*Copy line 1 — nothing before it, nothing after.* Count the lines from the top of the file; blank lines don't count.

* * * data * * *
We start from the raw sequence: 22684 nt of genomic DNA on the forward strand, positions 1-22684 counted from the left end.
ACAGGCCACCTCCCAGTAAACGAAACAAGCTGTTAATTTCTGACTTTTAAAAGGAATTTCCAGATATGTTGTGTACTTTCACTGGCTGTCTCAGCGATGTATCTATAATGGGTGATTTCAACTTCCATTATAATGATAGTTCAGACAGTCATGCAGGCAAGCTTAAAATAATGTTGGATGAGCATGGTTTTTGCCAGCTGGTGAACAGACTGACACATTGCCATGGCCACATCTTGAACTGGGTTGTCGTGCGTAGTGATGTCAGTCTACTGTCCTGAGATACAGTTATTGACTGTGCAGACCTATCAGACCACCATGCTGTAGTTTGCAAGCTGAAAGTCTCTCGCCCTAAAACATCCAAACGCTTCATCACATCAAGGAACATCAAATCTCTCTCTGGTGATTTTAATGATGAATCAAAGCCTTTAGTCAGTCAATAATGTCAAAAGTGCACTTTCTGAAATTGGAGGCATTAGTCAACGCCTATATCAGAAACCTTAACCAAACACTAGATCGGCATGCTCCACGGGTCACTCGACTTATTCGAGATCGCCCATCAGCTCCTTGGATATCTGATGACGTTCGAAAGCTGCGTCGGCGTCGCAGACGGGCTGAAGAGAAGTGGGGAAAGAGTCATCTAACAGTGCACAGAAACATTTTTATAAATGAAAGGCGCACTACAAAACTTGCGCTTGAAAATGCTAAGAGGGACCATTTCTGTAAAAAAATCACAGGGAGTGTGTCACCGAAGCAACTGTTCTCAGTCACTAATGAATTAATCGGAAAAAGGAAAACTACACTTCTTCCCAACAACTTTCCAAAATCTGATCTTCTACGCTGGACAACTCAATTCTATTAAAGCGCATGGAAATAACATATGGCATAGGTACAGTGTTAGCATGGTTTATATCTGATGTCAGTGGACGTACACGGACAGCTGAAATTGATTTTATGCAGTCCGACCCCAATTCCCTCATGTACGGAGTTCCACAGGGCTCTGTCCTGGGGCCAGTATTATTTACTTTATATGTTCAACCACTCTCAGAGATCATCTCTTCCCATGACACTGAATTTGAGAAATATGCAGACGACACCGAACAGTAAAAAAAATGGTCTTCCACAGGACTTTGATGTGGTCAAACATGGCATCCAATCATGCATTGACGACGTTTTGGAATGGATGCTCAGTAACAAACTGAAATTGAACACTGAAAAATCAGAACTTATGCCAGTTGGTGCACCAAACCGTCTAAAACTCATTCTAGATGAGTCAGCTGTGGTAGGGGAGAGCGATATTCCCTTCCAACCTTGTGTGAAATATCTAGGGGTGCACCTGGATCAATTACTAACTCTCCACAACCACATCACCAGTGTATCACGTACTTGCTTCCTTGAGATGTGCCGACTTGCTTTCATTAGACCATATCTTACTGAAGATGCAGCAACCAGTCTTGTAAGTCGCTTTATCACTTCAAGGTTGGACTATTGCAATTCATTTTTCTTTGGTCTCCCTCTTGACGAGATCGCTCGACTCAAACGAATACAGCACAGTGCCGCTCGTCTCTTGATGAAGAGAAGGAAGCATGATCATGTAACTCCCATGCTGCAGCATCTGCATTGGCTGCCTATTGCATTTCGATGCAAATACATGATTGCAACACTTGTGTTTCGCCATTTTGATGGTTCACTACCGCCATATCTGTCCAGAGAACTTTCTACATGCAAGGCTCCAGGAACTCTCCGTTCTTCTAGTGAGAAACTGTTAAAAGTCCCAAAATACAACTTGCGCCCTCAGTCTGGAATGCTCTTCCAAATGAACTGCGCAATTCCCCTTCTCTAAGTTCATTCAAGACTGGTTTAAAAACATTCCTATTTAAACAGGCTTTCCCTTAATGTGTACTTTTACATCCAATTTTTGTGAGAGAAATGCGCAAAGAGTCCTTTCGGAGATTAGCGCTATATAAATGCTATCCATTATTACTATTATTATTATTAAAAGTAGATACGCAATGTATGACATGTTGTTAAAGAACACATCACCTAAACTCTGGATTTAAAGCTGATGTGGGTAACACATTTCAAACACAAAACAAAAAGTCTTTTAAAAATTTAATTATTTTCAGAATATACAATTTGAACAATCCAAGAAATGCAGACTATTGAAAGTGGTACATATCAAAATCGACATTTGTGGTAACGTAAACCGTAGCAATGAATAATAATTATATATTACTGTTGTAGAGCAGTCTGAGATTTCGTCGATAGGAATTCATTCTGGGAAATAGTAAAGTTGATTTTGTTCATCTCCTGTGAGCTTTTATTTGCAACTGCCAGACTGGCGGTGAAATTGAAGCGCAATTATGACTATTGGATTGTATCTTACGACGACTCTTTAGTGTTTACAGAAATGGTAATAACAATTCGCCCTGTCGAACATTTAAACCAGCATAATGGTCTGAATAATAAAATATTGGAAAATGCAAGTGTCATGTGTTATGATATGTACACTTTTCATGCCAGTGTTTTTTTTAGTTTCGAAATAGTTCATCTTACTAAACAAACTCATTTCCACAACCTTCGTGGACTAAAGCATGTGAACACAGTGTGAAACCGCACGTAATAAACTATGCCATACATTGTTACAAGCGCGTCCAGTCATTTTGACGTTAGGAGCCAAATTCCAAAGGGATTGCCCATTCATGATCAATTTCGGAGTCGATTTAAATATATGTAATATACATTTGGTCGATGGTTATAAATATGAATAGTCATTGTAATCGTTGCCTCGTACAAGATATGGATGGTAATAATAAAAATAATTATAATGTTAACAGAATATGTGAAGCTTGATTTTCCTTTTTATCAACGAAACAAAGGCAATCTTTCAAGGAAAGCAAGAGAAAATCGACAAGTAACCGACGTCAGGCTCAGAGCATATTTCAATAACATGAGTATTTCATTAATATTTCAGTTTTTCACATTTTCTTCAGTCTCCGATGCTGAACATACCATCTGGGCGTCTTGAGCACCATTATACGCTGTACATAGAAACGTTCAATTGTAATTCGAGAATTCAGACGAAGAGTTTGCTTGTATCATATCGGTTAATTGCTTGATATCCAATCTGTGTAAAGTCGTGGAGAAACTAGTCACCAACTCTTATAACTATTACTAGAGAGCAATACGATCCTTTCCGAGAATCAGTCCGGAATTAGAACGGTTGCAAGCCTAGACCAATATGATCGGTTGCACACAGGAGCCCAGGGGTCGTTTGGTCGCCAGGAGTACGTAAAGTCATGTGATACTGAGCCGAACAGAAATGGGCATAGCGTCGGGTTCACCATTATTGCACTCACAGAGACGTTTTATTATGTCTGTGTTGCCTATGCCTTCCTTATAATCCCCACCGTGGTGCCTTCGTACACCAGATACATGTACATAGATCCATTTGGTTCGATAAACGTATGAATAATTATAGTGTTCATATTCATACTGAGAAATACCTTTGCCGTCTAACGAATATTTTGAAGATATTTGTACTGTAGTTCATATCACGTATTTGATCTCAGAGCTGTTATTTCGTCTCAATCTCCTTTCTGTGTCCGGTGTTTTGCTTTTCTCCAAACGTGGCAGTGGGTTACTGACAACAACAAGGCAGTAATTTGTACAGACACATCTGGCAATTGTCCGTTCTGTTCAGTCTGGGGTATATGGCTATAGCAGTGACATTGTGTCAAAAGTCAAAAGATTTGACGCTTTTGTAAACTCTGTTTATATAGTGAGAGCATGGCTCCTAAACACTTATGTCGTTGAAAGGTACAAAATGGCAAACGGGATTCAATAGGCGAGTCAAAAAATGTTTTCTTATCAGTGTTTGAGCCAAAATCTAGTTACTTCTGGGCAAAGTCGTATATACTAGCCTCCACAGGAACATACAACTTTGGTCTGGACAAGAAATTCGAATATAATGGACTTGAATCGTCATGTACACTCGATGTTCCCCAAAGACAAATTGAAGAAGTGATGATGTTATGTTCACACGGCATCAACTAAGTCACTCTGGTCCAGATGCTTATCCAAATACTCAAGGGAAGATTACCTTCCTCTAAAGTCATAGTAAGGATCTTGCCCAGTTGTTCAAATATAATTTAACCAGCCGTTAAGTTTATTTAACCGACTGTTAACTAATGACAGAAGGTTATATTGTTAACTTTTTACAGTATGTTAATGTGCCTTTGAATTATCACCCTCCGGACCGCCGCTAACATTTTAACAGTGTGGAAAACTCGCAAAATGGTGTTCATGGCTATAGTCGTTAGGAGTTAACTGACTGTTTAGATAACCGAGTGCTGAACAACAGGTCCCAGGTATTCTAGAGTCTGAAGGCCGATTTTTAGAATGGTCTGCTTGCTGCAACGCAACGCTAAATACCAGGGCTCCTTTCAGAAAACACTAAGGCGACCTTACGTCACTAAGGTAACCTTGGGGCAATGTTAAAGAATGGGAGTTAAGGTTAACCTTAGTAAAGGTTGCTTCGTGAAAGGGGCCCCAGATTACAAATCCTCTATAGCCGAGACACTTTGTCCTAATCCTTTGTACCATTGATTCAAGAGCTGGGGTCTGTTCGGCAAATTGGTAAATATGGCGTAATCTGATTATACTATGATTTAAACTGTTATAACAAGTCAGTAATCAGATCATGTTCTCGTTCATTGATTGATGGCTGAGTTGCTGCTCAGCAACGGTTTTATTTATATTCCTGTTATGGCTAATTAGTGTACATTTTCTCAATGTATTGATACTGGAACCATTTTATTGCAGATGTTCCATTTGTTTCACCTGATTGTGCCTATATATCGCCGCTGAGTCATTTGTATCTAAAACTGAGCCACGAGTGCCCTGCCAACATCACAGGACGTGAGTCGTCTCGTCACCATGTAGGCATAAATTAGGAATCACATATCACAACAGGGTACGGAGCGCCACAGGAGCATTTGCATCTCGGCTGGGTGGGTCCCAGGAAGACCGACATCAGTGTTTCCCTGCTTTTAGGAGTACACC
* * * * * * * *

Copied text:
We start from the raw sequence: 22684 nt of genomic DNA on the forward strand, positions 1-22684 counted from the left end.